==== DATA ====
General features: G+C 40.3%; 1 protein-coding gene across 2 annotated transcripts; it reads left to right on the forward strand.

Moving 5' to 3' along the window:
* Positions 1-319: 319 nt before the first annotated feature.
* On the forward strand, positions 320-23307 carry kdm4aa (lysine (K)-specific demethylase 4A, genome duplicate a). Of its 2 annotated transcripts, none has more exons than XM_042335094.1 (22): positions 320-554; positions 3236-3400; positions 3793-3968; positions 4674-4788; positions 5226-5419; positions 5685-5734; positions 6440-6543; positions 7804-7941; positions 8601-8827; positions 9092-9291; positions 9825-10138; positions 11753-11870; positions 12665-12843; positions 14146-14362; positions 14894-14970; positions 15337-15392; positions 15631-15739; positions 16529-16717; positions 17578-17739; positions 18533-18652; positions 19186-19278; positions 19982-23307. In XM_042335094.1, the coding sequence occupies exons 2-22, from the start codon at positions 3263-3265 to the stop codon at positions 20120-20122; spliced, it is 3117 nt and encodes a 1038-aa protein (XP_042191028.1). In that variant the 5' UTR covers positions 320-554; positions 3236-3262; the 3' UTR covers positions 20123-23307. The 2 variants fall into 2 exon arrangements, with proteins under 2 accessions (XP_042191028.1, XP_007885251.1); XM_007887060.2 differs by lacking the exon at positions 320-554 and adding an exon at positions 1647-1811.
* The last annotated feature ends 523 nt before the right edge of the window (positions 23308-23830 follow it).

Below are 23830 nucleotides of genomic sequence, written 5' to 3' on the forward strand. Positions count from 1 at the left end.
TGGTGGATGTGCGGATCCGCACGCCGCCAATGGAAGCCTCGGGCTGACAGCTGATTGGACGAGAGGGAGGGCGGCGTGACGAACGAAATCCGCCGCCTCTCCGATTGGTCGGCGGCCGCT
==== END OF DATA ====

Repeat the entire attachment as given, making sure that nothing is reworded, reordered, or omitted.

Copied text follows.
General features: G+C 40.3%; 1 protein-coding gene across 2 annotated transcripts; it reads left to right on the forward strand.

Moving 5' to 3' along the window:
* Positions 1-319: 319 nt before the first annotated feature.
* On the forward strand, positions 320-23307 carry kdm4aa (lysine (K)-specific demethylase 4A, genome duplicate a). Of its 2 annotated transcripts, none has more exons than XM_042335094.1 (22): positions 320-554; positions 3236-3400; positions 3793-3968; positions 4674-4788; positions 5226-5419; positions 5685-5734; positions 6440-6543; positions 7804-7941; positions 8601-8827; positions 9092-9291; positions 9825-10138; positions 11753-11870; positions 12665-12843; positions 14146-14362; positions 14894-14970; positions 15337-15392; positions 15631-15739; positions 16529-16717; positions 17578-17739; positions 18533-18652; positions 19186-19278; positions 19982-23307. In XM_042335094.1, the coding sequence occupies exons 2-22, from the start codon at positions 3263-3265 to the stop codon at positions 20120-20122; spliced, it is 3117 nt and encodes a 1038-aa protein (XP_042191028.1). In that variant the 5' UTR covers positions 320-554; positions 3236-3262; the 3' UTR covers positions 20123-23307. The 2 variants fall into 2 exon arrangements, with proteins under 2 accessions (XP_042191028.1, XP_007885251.1); XM_007887060.2 differs by lacking the exon at positions 320-554 and adding an exon at positions 1647-1811.
* The last annotated feature ends 523 nt before the right edge of the window (positions 23308-23830 follow it).

Below are 23830 nucleotides of genomic sequence, written 5' to 3' on the forward strand. Positions count from 1 at the left end.
TGGTGGATGTGCGGATCCGCACGCCGCCAATGGAAGCCTCGGGCTGACAGCTGATTGGACGAGAGGGAGGGCGGCGTGACGAACGAAATCCGCCGCCTCTCCGATTGGTCGGCGGCCGCT